Sourcing is footnoted.

            Leftist should take a lot of tranquilizers before reading this chart.

Just take this last item: In the last two years we have accumulated national debt at a rate more than 27 times as fast as during the rest of our entire nation’s history.  Over 27 times as fast. Metaphorically speaking, if you are driving in the right lane doing 65 MPH and a car rockets past you in the left lane.   27 times faster, it would be doing 1,755 MPH!

Sources:
(1) U.S. Energy Information Administration; (2) Wall Street Journal; (3) Bureau of Labor Statistics; (4) Census Bureau; (5) USDA; (6) U.S. Dept. Of Labor;
(7) FHFA; (8) Standard & Poor’s/Case-Shiller; (9) RealtyTrac; (10) Heritage Foundation and WSJ; (11) The Conference Board; (12) FDIC;
(13) Federal Reserve; (14) U.S. Treasury 

 

Highest Ever Gas Prices for January

American Automobile AssociationAURORA, Ill., Jan. 18, 2011 /PRNewswire/ — AAA Chicago’s most recent Fuel Gauge Report estimates that in Illinois, regular unleaded gasoline has increased $.16 during the past month, forecasting an average cost of $3.22 per gallon for the month of January, which is $.38 higher per gallon than last year.

In northern Indiana, gas prices average $3.09, which is up 16 cents from December 2010 and up $.32 from January 2010. Both Illinois and northern Indiana January averages represent the highest prices ever for the start of a new year.

“Oil prices are trading at nearly $90 per barrel, which is having an enormous effect on the price of gasoline at the pump,” said Beth Mosher, director of public affairs for AAA Chicago. “Unfortunately, at least in the near-term, consumers should get used to paying these high prices at the pump.”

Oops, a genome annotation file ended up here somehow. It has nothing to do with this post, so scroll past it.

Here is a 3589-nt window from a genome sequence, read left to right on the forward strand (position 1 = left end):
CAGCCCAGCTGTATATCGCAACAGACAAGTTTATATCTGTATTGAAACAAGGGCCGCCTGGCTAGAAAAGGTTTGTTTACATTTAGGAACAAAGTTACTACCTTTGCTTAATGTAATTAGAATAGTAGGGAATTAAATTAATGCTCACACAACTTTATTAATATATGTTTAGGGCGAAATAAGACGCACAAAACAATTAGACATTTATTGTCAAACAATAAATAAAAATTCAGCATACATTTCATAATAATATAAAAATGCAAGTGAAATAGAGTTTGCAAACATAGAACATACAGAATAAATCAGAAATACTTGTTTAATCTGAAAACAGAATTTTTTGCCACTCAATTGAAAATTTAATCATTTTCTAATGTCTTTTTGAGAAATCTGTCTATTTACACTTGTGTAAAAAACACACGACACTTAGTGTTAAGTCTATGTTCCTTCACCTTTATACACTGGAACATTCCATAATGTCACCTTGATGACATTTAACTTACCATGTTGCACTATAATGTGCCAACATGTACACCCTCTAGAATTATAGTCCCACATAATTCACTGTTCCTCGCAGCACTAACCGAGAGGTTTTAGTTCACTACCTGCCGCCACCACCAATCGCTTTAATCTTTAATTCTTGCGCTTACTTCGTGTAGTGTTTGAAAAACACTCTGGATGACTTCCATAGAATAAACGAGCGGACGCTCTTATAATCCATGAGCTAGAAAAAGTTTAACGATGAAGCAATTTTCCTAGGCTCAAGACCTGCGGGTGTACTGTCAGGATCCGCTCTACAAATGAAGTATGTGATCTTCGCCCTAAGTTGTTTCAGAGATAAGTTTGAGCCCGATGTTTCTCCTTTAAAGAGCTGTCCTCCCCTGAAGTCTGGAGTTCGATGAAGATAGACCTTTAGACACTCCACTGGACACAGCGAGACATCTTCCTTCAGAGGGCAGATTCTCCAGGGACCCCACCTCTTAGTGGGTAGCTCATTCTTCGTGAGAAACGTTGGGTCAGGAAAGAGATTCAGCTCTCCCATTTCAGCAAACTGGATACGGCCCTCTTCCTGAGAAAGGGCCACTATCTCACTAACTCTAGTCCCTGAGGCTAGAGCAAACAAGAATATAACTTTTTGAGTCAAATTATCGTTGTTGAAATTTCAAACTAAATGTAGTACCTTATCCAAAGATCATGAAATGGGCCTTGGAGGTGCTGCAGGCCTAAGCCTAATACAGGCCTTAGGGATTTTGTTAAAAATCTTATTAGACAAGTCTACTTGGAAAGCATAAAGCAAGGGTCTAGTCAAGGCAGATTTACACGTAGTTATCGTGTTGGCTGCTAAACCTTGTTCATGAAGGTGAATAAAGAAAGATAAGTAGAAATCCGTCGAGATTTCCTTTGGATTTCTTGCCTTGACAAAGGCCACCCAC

In Cook County, Ill., self-serve regular unleaded gasoline averages $3.37, which is up $.18 from last month and $.41 higher than last year’s price-per-gallon.
In DuPage County, Ill., self-serve regular unleaded gasoline averages $3.25 per gallon, which is a 15-cent increase from December and up 39 cents from last year.
In Kane County, Ill., self-serve regular unleaded gasoline averages $3.22 per gallon, which is 16 cents higher compared to last month and $.38 higher than January 2010’s price.
In Lake County, Ill., self-serve regular unleaded gasoline averages $3.20 per gallon, which is 17 cents higher than last month and up by $.37 compared to this time last year.
In McHenry County, Ill., self-serve regular unleaded gasoline averages $3.20 per gallon, which is 17 cents higher than last month’s average and $.35 higher than January 2010’s price.
In Will County, Ill., self-serve regular unleaded gasoline averages $3.23 per gallon, which is 16 cents higher compared to last month and $.39 higher compared to last year.
In Champaign County, Ill., self-serve regular unleaded gasoline averages $3.15 per gallon, an increase of 19 cents from December and an increase of $.38 from last year.
In McLean County, Ill., self-serve regular unleaded gasoline averages $3.11 per gallon, which is 18 cents higher than last month and $.38 higher than last year.
In Peoria County, Ill., self-serve regular unleaded gasoline averages $3.14 per gallon, which is up $.19 compared to last month and up $.39 from January 2010.
In Sangamon County, Ill., self-serve regular unleaded gasoline averages $3.12 per gallon, which is 19 cents higher than last month and $.43 higher than last year.
In Winnebago County, Ill., self-serve regular unleaded gasoline averages $3.12 per gallon, an increase of 15 cents from December and $.33 higher than January 2010.
In Allen County, Ind., self-serve regular unleaded gasoline averages $3.11 per gallon, which is an increase of 17 cents from last month and $.34 higher than January 2010’s price.
In Lake County, Ind., self-serve regular unleaded gasoline averages $3.09 per gallon, a 16-cent increase from December’s average and a $.32 increase from a year ago.
In Porter County, Ind., self-serve regular unleaded gasoline averages $3.08 per gallon, which is 16 cents higher than last month and $.32 higher than last year.
In St. Joseph County, Ind., self-serve regular unleaded gasoline averages $3.14 per gallon, which is 20 cents higher compared to last month and $.39 higher compared to last year.

Fuel prices are posted on-line at www.fuelgaugereport.com, which updates prices daily for unleaded, diesel and E85 blends of fuel.


SOURCE:

AAA

Web Site: http://www.fuelgaugereport.com